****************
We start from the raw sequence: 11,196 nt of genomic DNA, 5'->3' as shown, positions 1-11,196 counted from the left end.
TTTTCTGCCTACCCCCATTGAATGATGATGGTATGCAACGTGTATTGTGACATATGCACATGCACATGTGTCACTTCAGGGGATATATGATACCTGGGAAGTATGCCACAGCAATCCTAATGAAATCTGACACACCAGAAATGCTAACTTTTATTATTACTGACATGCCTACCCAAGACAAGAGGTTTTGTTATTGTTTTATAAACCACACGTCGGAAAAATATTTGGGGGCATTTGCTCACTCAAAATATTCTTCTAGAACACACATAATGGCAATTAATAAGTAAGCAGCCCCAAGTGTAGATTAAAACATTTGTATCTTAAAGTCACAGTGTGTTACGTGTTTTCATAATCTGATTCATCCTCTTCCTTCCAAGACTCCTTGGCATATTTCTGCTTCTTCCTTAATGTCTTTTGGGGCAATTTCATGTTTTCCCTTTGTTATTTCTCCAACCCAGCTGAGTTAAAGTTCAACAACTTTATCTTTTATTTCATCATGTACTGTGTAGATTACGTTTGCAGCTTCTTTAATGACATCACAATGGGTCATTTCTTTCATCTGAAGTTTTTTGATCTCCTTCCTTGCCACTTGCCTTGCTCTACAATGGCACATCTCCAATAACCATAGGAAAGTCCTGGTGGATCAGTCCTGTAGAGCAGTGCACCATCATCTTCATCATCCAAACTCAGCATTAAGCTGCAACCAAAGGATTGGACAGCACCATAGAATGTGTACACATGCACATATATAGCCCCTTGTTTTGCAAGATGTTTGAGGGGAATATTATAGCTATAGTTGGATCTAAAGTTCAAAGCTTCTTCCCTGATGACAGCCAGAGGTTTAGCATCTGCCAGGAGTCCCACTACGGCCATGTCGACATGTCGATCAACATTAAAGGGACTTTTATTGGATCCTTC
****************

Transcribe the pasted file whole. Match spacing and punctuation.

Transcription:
We start from the raw sequence: 11,196 nt of genomic DNA, 5'->3' as shown, positions 1-11,196 counted from the left end.
TTTTCTGCCTACCCCCATTGAATGATGATGGTATGCAACGTGTATTGTGACATATGCACATGCACATGTGTCACTTCAGGGGATATATGATACCTGGGAAGTATGCCACAGCAATCCTAATGAAATCTGACACACCAGAAATGCTAACTTTTATTATTACTGACATGCCTACCCAAGACAAGAGGTTTTGTTATTGTTTTATAAACCACACGTCGGAAAAATATTTGGGGGCATTTGCTCACTCAAAATATTCTTCTAGAACACACATAATGGCAATTAATAAGTAAGCAGCCCCAAGTGTAGATTAAAACATTTGTATCTTAAAGTCACAGTGTGTTACGTGTTTTCATAATCTGATTCATCCTCTTCCTTCCAAGACTCCTTGGCATATTTCTGCTTCTTCCTTAATGTCTTTTGGGGCAATTTCATGTTTTCCCTTTGTTATTTCTCCAACCCAGCTGAGTTAAAGTTCAACAACTTTATCTTTTATTTCATCATGTACTGTGTAGATTACGTTTGCAGCTTCTTTAATGACATCACAATGGGTCATTTCTTTCATCTGAAGTTTTTTGATCTCCTTCCTTGCCACTTGCCTTGCTCTACAATGGCACATCTCCAATAACCATAGGAAAGTCCTGGTGGATCAGTCCTGTAGAGCAGTGCACCATCATCTTCATCATCCAAACTCAGCATTAAGCTGCAACCAAAGGATTGGACAGCACCATAGAATGTGTACACATGCACATATATAGCCCCTTGTTTTGCAAGATGTTTGAGGGGAATATTATAGCTATAGTTGGATCTAAAGTTCAAAGCTTCTTCCCTGATGACAGCCAGAGGTTTAGCATCTGCCAGGAGTCCCACTACGGCCATGTCGACATGTCGATCAACATTAAAGGGACTTTTATTGGATCCTTC